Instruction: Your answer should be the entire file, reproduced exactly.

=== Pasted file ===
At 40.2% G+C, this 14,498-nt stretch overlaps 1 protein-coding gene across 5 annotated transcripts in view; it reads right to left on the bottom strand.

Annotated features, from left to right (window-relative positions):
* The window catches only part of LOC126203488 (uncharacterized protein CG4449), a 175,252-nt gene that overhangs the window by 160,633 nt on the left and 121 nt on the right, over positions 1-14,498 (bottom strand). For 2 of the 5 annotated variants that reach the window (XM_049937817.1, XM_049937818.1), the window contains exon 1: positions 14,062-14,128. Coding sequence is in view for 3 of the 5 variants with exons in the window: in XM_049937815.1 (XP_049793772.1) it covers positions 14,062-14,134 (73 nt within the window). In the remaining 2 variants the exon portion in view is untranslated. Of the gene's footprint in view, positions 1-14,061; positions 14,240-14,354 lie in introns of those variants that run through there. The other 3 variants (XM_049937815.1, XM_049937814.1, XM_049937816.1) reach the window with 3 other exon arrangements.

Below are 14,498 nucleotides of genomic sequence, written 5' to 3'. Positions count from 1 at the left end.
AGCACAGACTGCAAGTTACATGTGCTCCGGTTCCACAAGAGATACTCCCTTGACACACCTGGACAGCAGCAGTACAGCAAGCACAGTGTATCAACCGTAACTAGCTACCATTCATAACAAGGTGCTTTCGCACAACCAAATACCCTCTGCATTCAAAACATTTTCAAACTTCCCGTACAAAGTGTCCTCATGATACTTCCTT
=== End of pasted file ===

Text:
At 40.2% G+C, this 14,498-nt stretch overlaps 1 protein-coding gene across 5 annotated transcripts in view; it reads right to left on the bottom strand.

Annotated features, from left to right (window-relative positions):
* The window catches only part of LOC126203488 (uncharacterized protein CG4449), a 175,252-nt gene that overhangs the window by 160,633 nt on the left and 121 nt on the right, over positions 1-14,498 (bottom strand). For 2 of the 5 annotated variants that reach the window (XM_049937817.1, XM_049937818.1), the window contains exon 1: positions 14,062-14,128. Coding sequence is in view for 3 of the 5 variants with exons in the window: in XM_049937815.1 (XP_049793772.1) it covers positions 14,062-14,134 (73 nt within the window). In the remaining 2 variants the exon portion in view is untranslated. Of the gene's footprint in view, positions 1-14,061; positions 14,240-14,354 lie in introns of those variants that run through there. The other 3 variants (XM_049937815.1, XM_049937814.1, XM_049937816.1) reach the window with 3 other exon arrangements.

Below are 14,498 nucleotides of genomic sequence, written 5' to 3'. Positions count from 1 at the left end.
AGCACAGACTGCAAGTTACATGTGCTCCGGTTCCACAAGAGATACTCCCTTGACACACCTGGACAGCAGCAGTACAGCAAGCACAGTGTATCAACCGTAACTAGCTACCATTCATAACAAGGTGCTTTCGCACAACCAAATACCCTCTGCATTCAAAACATTTTCAAACTTCCCGTACAAAGTGTCCTCATGATACTTCCTT